The rest of the days in Georgia were a blur of wineries, Qvevri and vineyards. Wineries ranged from small to foreign-owned and to large corporates. Most of the wineries work with autochthonous varieties like mtsvane, rkatsiteli, saperavi, kisi, chinuri and 500+ others. Most that we visited ferment and age their wines in Qvevri but we also encountered a few larger wineries that have invested in modern winemaking equipment like stainless steel tanks and oak barrels.

Like in any other winemaking country, vintners are usually driven by a dream, by a passion. The winemakers I like to work with are these, the ones who love what they do and who will give up much to achieve that dream. An example of this is the winery Pheasant’s Tears, named after a Georgian fable in which only the best wines will make a Pheasant cry. I had been in email contact with John Wurdeman. His story is worth telling: grew up with hippy parents in California, studied art/painting, decided to study painting further in Moscow, visited Georgia in 1996, met his wife Gela, from a winemaking family, married and stayed. His wines are the most well known from and in Georgia, possibly because of his western roots and connections. Wines are all made in Qvevri. The skin contact varies with each grape variety. The skin and stalks floating on top of the wine are called ChaCha, also the name for Georgian grappa.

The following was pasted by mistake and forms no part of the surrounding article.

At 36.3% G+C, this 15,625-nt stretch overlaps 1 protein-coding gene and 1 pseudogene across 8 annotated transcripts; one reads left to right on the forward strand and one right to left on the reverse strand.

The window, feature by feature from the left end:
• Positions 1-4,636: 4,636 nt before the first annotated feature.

John was kind enough to devote an entire afternoon and evening to our small team and I am pleased to say that 5 of his wines will be arriving in New Zealand on 19 February and will be available via the Planet Wine website.